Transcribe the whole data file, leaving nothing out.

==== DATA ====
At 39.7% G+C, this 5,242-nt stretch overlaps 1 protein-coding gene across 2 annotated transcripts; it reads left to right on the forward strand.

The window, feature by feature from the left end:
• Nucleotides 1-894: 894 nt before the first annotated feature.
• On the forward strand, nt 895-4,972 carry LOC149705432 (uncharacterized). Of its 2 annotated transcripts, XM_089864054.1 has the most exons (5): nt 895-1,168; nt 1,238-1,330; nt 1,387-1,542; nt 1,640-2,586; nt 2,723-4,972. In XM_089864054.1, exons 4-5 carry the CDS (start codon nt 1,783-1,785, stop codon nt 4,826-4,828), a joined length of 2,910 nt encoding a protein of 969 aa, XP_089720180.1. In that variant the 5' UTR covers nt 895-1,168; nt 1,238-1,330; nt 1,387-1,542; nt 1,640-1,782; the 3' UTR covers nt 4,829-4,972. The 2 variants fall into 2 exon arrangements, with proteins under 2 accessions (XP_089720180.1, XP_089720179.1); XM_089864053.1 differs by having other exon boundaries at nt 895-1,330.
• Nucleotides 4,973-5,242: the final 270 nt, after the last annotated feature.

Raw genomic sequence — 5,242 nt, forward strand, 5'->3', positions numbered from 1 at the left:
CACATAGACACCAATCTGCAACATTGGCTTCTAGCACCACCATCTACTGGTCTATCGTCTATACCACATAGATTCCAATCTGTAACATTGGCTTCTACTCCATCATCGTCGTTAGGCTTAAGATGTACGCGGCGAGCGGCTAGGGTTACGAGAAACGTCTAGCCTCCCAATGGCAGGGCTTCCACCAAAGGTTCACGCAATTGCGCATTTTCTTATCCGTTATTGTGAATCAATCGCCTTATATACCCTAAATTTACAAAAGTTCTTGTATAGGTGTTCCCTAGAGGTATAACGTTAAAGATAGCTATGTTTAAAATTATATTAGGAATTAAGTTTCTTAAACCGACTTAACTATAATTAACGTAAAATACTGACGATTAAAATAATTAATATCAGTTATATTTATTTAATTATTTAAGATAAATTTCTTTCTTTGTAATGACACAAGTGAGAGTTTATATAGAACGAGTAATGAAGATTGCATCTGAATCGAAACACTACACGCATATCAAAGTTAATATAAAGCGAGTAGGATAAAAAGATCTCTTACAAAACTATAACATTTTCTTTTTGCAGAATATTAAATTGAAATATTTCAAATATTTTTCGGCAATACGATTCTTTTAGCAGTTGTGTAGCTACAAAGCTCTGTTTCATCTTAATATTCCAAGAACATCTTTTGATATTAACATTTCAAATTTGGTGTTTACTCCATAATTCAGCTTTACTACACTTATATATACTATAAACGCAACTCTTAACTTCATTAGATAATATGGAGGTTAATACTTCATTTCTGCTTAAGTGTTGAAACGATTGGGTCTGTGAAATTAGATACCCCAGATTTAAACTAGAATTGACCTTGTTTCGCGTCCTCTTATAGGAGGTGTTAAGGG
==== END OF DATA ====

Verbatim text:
At 39.7% G+C, this 5,242-nt stretch overlaps 1 protein-coding gene across 2 annotated transcripts; it reads left to right on the forward strand.

The window, feature by feature from the left end:
• Nucleotides 1-894: 894 nt before the first annotated feature.
• On the forward strand, nt 895-4,972 carry LOC149705432 (uncharacterized). Of its 2 annotated transcripts, XM_089864054.1 has the most exons (5): nt 895-1,168; nt 1,238-1,330; nt 1,387-1,542; nt 1,640-2,586; nt 2,723-4,972. In XM_089864054.1, exons 4-5 carry the CDS (start codon nt 1,783-1,785, stop codon nt 4,826-4,828), a joined length of 2,910 nt encoding a protein of 969 aa, XP_089720180.1. In that variant the 5' UTR covers nt 895-1,168; nt 1,238-1,330; nt 1,387-1,542; nt 1,640-1,782; the 3' UTR covers nt 4,829-4,972. The 2 variants fall into 2 exon arrangements, with proteins under 2 accessions (XP_089720180.1, XP_089720179.1); XM_089864053.1 differs by having other exon boundaries at nt 895-1,330.
• Nucleotides 4,973-5,242: the final 270 nt, after the last annotated feature.

Raw genomic sequence — 5,242 nt, forward strand, 5'->3', positions numbered from 1 at the left:
CACATAGACACCAATCTGCAACATTGGCTTCTAGCACCACCATCTACTGGTCTATCGTCTATACCACATAGATTCCAATCTGTAACATTGGCTTCTACTCCATCATCGTCGTTAGGCTTAAGATGTACGCGGCGAGCGGCTAGGGTTACGAGAAACGTCTAGCCTCCCAATGGCAGGGCTTCCACCAAAGGTTCACGCAATTGCGCATTTTCTTATCCGTTATTGTGAATCAATCGCCTTATATACCCTAAATTTACAAAAGTTCTTGTATAGGTGTTCCCTAGAGGTATAACGTTAAAGATAGCTATGTTTAAAATTATATTAGGAATTAAGTTTCTTAAACCGACTTAACTATAATTAACGTAAAATACTGACGATTAAAATAATTAATATCAGTTATATTTATTTAATTATTTAAGATAAATTTCTTTCTTTGTAATGACACAAGTGAGAGTTTATATAGAACGAGTAATGAAGATTGCATCTGAATCGAAACACTACACGCATATCAAAGTTAATATAAAGCGAGTAGGATAAAAAGATCTCTTACAAAACTATAACATTTTCTTTTTGCAGAATATTAAATTGAAATATTTCAAATATTTTTCGGCAATACGATTCTTTTAGCAGTTGTGTAGCTACAAAGCTCTGTTTCATCTTAATATTCCAAGAACATCTTTTGATATTAACATTTCAAATTTGGTGTTTACTCCATAATTCAGCTTTACTACACTTATATATACTATAAACGCAACTCTTAACTTCATTAGATAATATGGAGGTTAATACTTCATTTCTGCTTAAGTGTTGAAACGATTGGGTCTGTGAAATTAGATACCCCAGATTTAAACTAGAATTGACCTTGTTTCGCGTCCTCTTATAGGAGGTGTTAAGGG